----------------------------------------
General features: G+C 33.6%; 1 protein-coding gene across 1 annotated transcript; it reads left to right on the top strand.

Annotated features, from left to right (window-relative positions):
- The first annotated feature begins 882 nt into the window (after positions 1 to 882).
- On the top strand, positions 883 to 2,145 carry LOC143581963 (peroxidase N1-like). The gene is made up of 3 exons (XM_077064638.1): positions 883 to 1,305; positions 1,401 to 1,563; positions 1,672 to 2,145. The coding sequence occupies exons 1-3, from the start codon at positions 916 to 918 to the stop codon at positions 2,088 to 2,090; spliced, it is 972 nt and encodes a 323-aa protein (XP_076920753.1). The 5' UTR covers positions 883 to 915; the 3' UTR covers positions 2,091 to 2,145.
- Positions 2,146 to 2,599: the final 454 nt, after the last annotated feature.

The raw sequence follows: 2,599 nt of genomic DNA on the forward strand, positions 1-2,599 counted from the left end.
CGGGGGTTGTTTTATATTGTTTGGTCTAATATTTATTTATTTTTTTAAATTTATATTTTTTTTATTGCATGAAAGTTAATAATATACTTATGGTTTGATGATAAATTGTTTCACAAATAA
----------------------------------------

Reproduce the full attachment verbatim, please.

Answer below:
General features: G+C 33.6%; 1 protein-coding gene across 1 annotated transcript; it reads left to right on the top strand.

Annotated features, from left to right (window-relative positions):
- The first annotated feature begins 882 nt into the window (after positions 1 to 882).
- On the top strand, positions 883 to 2,145 carry LOC143581963 (peroxidase N1-like). The gene is made up of 3 exons (XM_077064638.1): positions 883 to 1,305; positions 1,401 to 1,563; positions 1,672 to 2,145. The coding sequence occupies exons 1-3, from the start codon at positions 916 to 918 to the stop codon at positions 2,088 to 2,090; spliced, it is 972 nt and encodes a 323-aa protein (XP_076920753.1). The 5' UTR covers positions 883 to 915; the 3' UTR covers positions 2,091 to 2,145.
- Positions 2,146 to 2,599: the final 454 nt, after the last annotated feature.

The raw sequence follows: 2,599 nt of genomic DNA on the forward strand, positions 1-2,599 counted from the left end.
CGGGGGTTGTTTTATATTGTTTGGTCTAATATTTATTTATTTTTTTAAATTTATATTTTTTTTATTGCATGAAAGTTAATAATATACTTATGGTTTGATGATAAATTGTTTCACAAATAA